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Capturing the “Oakland Creature”: 49 years ago, confusing sightings and a mass theory terrified Nebraska town

Oakland Creature
Posted at 5:26 PM, Mar 04, 2023

A freakish scream in the wee hours of July 4, 1974, woke Dale and Linda Jones from a deep slumber. They thought one of their pigs had gotten its head caught in the pen’s slats.

Shep, their German shepherd mix, barked incessantly from the front porch.

Dale grabbed a flashlight and headed to the pig pen on his farm a couple of miles south of the small Nebraska town of Oakland, off of US Highway 77. Finding nothing wrong with the swine, he turned back toward the house. Then he heard the scream again.

"It was like something I'd never heard before," Jones said. "It's indescribable. People asked me, and I'd try to tell them, but unless you heard it … ."

Running back to the house, Jones reached for a baseball bat to use while he checked his farm for a wild animal. Then Linda, standing on the porch, trying to quiet Shep, saw it. A silhouette of a figure standing several hundred feet away.

"It took off running on two legs, between the corn cribs toward the cornfield," Linda Jones said.

The couple went back inside on that Independence Day night, locked the doors and latched the windows. They had no air conditioning in the old farmhouse, and thanks to the heat and their spiked adrenaline and anxiety, sleep proved impossible.

Together, Dale and Linda lay in bed, eyes open, wondering: What in the world have we seen? What … exactly … was that?

The Joneses, in their early 20s at the time, were likely the first to witness an unidentified figure that became known as the "Oakland Creature." Once their story became public, the sightings — and talk about what this creature was, or wasn’t — spread like wildfire across the town of 1,300 residents known as the Swedish Capital of Nebraska.

Nearly 50 years ago, many area residents bought the idea that some type of creature was roaming the area, putting everyone on edge. Many people in fact believed that a giant monster had infiltrated the normally quiet community, say newspaper accounts at the time as well as new Flatwater Free Press interviews.

Oakland Creature
Dale and Linda Jones were likely the first to see the figure that became known as the Oakland Creature on July 4, 1974.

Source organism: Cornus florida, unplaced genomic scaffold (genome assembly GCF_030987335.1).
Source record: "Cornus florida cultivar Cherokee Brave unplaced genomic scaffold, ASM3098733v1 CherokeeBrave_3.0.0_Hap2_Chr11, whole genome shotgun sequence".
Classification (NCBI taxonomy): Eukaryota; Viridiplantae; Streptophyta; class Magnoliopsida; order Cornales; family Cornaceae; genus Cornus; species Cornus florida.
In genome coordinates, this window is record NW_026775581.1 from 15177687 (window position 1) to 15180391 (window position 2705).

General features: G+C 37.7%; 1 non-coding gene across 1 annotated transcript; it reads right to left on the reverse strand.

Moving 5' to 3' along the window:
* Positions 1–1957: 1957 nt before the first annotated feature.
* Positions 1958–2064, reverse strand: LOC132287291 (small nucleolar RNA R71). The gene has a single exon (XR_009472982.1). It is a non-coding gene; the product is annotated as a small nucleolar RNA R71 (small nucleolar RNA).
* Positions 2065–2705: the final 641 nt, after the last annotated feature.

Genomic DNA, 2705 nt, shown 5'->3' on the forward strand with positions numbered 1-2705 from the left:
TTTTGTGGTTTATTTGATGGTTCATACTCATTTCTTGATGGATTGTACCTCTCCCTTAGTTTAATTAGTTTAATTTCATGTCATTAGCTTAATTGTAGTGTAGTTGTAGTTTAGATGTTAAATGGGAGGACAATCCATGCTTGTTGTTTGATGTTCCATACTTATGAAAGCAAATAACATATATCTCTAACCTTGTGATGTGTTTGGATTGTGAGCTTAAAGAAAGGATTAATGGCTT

To outsiders this may seem like an outrageous theory, experts say, just like any seemingly supernatural occurrence or conspiracy theory can seem.

But, to the people involved, something seemingly outrageous – something like Bigfoot roaming your hometown — can begin to make perfect psychological sense.

“Knowing what I know about science, I know that bears don’t mate with monkeys,” to create Bigfoot, said Andy Norman, a professor at Carnegie-Mellon University in Pittsburgh who studies phenomena like Bigfoot sightings, conspiracy theories and QAnon beliefs. “Everything we know about biology says they can’t.”

But “an ordinary cougar call can actually feel more like Bigfoot if that’s what you had on your mind,” he said, of how one sighting can often lead to many sightings. “Everybody’s been talking about it, right? Our brains are tricky, and they often detect patterns that aren’t really there.”

To some local residents of Oakland in the summer of 1974, it most certainly didn’t feel like a mind trick. It felt wholly, undeniably, real.

Within a few days of the initial incident, Nick Wickstrom recalls an odd scene early one morning while he was delivering the Omaha World-Herald newspaper on a back road outside of town. Wickstrom, then 13, along with brother Tom and their father, Emory, saw something large running alongside the gravel road on four legs.

"It looked like it was running on its front knuckles," said Wickstrom, now retired from the U.S. Navy and living outside Ann Arbor, Mich. "It didn't look like anything I've ever seen before or since. There was no tail. Its legs looked like ours. But, for all I know, it could have been an opossum. It would have been a really big opossum.

“But, I couldn’t identify it. You know, we were country kids. We could identify just about every critter out there. But this one was different.”

Some witnesses claimed the creature stood more than 6 feet tall, resembling the body of a bear with the face of a monkey. State zoologists disputed that any known animal matched the description.

Late one night, some teenagers hanging out at the cemetery, on the southern edge of town, allegedly saw the creature walking upright along a tree line. They threw firecrackers at the figure, watching it scamper into the woods.

Once alerted, Oakland Police Chief Greg Webb engaged the assistance of North Bend's police chief, who had a pet coyote trained for tracking. The police searched the area deep into the overnight hours, coming up empty.